Pope Francis, marking yet another first for the papal authority, addressed a joint meeting of the United States Congress last week as part of his visit stateside.
Pope Francis said he hoped that, by speaking to elected representatives, he could also begin a dialogue with common citizens, those “who strive each day to do an honest day’s work.”
He also extended this offer to begin a dialogue with the elderly, whom he considers “storehouses of wisdom forged by experience.”
Next Pope Francis appealed to American history, mentioning in particular four famous figures: Abraham Lincoln, Martin Luther King, Dorothy Day and Thomas Merton. The standout here is Dorothy Day, an activist with an infamous contempt for capitalism as well as a radical anti-abortion agenda, having occasionally compared abortion to genocide. Francis has, in his endorsement of these figures, promoted his own personal values without having to explicitly announce them.
Not that Pope Francis’s disdain for capitalism, whose vices he compared to the “dung of the devil,” isn’t fairly well-known. It is an understandable belief, if only for his upbringing. Pope Francis was born an Argentinian at a time when the country was inflicted by a scourge of corruption and social inequality.
Yet he recognizes his socialist opinions as being fairly unpopular, especially in a country whose understanding of liberty is so similar to individualism. Instead, he prioritized in his address the rather agreeable mission to end poverty, which he sees possible through the “correct use of natural resources, the proper application of technology and the harnessing of the spirit of enterprise.”
Similarly, he touched only for a moment on the topic of abortion, reminding the faithful that the ‘Golden Rule’ commands us to “defend human life at every stage of development.”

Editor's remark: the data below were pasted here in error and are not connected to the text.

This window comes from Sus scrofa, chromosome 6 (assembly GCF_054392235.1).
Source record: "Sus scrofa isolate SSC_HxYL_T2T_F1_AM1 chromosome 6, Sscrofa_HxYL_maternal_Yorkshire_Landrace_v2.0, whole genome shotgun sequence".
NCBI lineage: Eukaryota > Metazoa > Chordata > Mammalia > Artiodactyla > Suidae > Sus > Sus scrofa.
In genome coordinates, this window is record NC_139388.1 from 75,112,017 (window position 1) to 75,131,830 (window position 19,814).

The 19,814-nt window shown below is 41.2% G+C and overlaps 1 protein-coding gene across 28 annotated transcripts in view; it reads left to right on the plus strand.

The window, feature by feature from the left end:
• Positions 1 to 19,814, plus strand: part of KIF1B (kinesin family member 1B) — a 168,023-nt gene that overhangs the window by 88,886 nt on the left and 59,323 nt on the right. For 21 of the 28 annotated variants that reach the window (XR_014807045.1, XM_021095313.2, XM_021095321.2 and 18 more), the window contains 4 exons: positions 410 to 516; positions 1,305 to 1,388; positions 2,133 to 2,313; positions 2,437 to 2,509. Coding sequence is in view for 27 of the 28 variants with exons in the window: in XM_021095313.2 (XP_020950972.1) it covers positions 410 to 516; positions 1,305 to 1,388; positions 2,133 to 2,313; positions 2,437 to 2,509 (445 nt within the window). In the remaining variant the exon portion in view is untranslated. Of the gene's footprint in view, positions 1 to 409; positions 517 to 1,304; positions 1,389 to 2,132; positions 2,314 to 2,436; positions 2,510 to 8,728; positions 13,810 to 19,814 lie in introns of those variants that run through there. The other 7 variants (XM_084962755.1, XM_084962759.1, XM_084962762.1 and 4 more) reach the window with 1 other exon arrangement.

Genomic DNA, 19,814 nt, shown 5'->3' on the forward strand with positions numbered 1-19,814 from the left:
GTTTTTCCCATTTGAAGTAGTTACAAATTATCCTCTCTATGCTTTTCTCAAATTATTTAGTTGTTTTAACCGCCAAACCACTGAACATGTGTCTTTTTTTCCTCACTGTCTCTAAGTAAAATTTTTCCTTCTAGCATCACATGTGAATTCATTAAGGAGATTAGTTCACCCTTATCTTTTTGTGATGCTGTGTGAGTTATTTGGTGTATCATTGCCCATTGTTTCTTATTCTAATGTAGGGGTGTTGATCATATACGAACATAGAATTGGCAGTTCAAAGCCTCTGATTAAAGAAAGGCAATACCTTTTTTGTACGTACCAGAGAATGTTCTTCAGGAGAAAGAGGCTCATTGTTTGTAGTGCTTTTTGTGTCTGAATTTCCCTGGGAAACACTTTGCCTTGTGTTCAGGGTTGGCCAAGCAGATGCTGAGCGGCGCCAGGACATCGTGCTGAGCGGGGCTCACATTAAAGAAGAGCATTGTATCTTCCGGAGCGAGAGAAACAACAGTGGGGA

From here he called for global abolition of the death penalty in exchange for rehabilitative practices, a view commonly shared by American bishops.
Frustrating to those of the radical right is the agenda with which Francis seems to bring unrivaled attention: environmental degradation. Here he does not demonstrate ambiguity or hide behind vague terminology. He maintains the cause of global climate change to be “human activity.”
Surprisingly enough, it was the Pope’s private visits, not his public ones, that stirred the most controversy. His meeting with Kim Davis, infamous for her refusal to officially recognize homosexual marriages, bewildered many. And yet in his address we find him a proponent of religious freedom, an umbrella that surely ecompasses Davis, as he encourages that “the voice of freedom continue to be heard.”
Francis’s visit and address, landmark moments for both Christianity and American politics, is viewed by many as a missed opportunity. It was disappointing for those on the right who were expecting a liberal-shaming address to rival that of Netanyahu, and instead witnessed Francis’s refusal to mention in more than passing the topics of abortion and religious freedom.
It was also disappointing for much of the left, who watched as the supposedly progressive religious leader endorsed the intolerant practices of a publicly ridiculed figure and censured his own economic beliefs.
What was disappointing for me, admittedly, was hearing Francis skimp on the topic of ISIS, only to revert to the argument that fundamentalism is present in many ideologies, not just major religions. It’s not an untrue statement, just a redundant one.
Still, if Francis’s call for greater environmental awareness stirs in the Catholic community a greater support for natural conservation, then the Pope’s visit will have had at least one positive impact on the domestic community.